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U.S. government spearheads efforts to dodge Internet censorship

The U.S. government is leading an international effort to distribute “shadow” Internet and cell phone systems that dissidents can use to counter repressive regimes that aims to silence them by censoring or shutting down vital telecommunications networks.

The effort includes secret projects to assemble independent mobile phone networks inside said countries, as well as one covert operation in a fifth-floor shop on L Street in Washington, D.C., where a group of scraggly-looking young men are fitting deceptively innocent-looking computer hardware into a prototype “Internet in a suitcase.”

Backed with a US$2 million State Department grant, the suitcase could be smuggled across a border and rapidly set up to allow wireless communication over a wide area with a link to the Internet.

Some of the projects involve technology that the U.S. is developing; while others pull together tools that have already been made by hackers in a so-called liberation-technology movement spreading across the globe.

Project members said the U.S. State Department is funding the development of stealth wireless networks that would help activists to communicate outside the reach of governments in countries like Iran, Syria and Libya.

In one of the most ambitious efforts, U.S. government officials said, the State Department and Pentagon have spent at least US$50 million to develop an independent cellphone network in Afghanistan using cell towers on protected military bases inside the country. It is aimed to offset the Taliban’s unhindered ability to shut down the official Afghan services.

The effort gained momentum since President Hosni Mubarak shut down Egypt’s Internet access in the last days of his rule. Recently, the Syrian government also temporarily disabled much of that country’s Internet access, which had aided protesters to mobilize.

Washington’s plan could be seen as a new front in a longstanding diplomatic push to protect free speech and cultivate democracy. For years, the U.S. has sent radio broadcasts into autocratic countries through the Voice of America broadcast and other traditional means. More recently, the U.S. government has supported software development that hides the online identity of users in places like China, and training for citizens who want to send information along the government-owned Internet access without getting caught.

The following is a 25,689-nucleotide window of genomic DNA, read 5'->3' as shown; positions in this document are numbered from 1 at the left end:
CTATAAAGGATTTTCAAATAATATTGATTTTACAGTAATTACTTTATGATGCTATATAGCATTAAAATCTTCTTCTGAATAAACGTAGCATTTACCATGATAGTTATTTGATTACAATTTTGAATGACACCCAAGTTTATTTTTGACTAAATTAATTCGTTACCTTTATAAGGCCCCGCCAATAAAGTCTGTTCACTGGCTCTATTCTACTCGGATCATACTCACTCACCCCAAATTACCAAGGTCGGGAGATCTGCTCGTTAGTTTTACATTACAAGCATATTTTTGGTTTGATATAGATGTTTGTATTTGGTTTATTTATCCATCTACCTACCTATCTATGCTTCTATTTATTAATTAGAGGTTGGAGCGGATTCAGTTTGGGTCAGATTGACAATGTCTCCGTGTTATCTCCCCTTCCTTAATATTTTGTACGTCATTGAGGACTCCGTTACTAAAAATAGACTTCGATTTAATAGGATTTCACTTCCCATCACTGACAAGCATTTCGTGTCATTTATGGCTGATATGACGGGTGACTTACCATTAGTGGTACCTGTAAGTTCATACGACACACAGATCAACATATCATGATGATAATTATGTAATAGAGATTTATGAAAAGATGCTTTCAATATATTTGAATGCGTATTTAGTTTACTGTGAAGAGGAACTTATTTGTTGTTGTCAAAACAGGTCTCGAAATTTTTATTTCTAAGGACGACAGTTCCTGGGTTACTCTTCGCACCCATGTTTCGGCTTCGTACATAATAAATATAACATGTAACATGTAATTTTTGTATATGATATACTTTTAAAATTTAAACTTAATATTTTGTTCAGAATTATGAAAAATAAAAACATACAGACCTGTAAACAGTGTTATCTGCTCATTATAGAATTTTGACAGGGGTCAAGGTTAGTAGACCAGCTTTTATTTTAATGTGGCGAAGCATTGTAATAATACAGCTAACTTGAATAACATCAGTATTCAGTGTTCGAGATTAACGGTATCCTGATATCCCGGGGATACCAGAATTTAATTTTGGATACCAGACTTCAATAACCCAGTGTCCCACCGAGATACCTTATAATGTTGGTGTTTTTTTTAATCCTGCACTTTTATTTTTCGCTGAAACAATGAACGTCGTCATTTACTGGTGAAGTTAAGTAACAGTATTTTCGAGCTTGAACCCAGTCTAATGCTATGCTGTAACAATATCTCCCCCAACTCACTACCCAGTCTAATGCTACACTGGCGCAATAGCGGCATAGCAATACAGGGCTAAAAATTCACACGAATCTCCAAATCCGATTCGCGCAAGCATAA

But the latest moves depend on building entirely separate channels for communication. It has brought together an unusual alliance of diplomats and military engineers, young computer programmers and dissidents from at least ten countries, many of whom describe the innovative approach as more clever than before.

However, developers warned that independent networks come with some downsides: repressive governments could use surveillance to track and arrest activists who use the secretive technology or simply catch them transporting hardware across the border.

But others believe that the benefits outweigh the risks. “We are going to create a separate infrastructure where it’s nearly impossible to shut down, to control,” according to Sascha Meinrath, who chairs the “Internet in a suitcase” project as director of the Open Technology Initiative at the New America Foundation, a nonpartisan research group. “This disempowers central authorities from trampling on people’s fundamental human right to communicate,” Meinrath said.

Malik Ibrahim Sahad, the son of Libyan dissidents who largely grew up in the U.S., said he was tapping into the Internet using a commercial satellite connection in rebel stronghold Benghazi. “Internet is in dire need here. The Libyan people are cut off in that respect,” said Sahad, who had never been to Libya before the uprising and is now working in support of the rebel leaders. Even so, he added, “I don’t think this revolution could have taken place without the existence of the Internet.”